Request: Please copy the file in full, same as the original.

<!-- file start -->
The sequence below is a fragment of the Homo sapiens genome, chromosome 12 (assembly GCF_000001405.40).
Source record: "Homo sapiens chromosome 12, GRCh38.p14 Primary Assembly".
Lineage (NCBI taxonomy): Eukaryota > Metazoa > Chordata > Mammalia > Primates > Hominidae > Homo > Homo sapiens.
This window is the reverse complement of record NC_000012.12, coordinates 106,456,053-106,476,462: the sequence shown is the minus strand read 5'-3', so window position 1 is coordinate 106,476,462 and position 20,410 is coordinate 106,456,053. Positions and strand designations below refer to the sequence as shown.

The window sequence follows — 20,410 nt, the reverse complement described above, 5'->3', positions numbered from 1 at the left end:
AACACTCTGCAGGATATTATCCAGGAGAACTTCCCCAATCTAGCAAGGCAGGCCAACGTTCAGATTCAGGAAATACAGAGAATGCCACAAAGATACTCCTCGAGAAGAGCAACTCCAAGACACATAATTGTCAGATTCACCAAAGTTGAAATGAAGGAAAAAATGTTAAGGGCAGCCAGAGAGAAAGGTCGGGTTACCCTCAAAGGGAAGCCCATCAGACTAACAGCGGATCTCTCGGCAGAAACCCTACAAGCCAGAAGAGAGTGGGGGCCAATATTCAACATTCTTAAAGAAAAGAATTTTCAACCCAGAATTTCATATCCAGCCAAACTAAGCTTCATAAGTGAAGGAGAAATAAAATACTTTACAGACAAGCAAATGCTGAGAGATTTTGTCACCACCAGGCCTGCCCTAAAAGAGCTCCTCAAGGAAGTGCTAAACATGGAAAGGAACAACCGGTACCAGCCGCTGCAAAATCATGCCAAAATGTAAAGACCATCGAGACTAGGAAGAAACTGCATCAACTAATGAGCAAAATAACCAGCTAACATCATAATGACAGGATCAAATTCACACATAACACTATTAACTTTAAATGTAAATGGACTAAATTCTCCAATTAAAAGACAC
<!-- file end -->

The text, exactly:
The sequence below is a fragment of the Homo sapiens genome, chromosome 12 (assembly GCF_000001405.40).
Source record: "Homo sapiens chromosome 12, GRCh38.p14 Primary Assembly".
Lineage (NCBI taxonomy): Eukaryota > Metazoa > Chordata > Mammalia > Primates > Hominidae > Homo > Homo sapiens.
This window is the reverse complement of record NC_000012.12, coordinates 106,456,053-106,476,462: the sequence shown is the minus strand read 5'-3', so window position 1 is coordinate 106,476,462 and position 20,410 is coordinate 106,456,053. Positions and strand designations below refer to the sequence as shown.

The window sequence follows — 20,410 nt, the reverse complement described above, 5'->3', positions numbered from 1 at the left end:
AACACTCTGCAGGATATTATCCAGGAGAACTTCCCCAATCTAGCAAGGCAGGCCAACGTTCAGATTCAGGAAATACAGAGAATGCCACAAAGATACTCCTCGAGAAGAGCAACTCCAAGACACATAATTGTCAGATTCACCAAAGTTGAAATGAAGGAAAAAATGTTAAGGGCAGCCAGAGAGAAAGGTCGGGTTACCCTCAAAGGGAAGCCCATCAGACTAACAGCGGATCTCTCGGCAGAAACCCTACAAGCCAGAAGAGAGTGGGGGCCAATATTCAACATTCTTAAAGAAAAGAATTTTCAACCCAGAATTTCATATCCAGCCAAACTAAGCTTCATAAGTGAAGGAGAAATAAAATACTTTACAGACAAGCAAATGCTGAGAGATTTTGTCACCACCAGGCCTGCCCTAAAAGAGCTCCTCAAGGAAGTGCTAAACATGGAAAGGAACAACCGGTACCAGCCGCTGCAAAATCATGCCAAAATGTAAAGACCATCGAGACTAGGAAGAAACTGCATCAACTAATGAGCAAAATAACCAGCTAACATCATAATGACAGGATCAAATTCACACATAACACTATTAACTTTAAATGTAAATGGACTAAATTCTCCAATTAAAAGACAC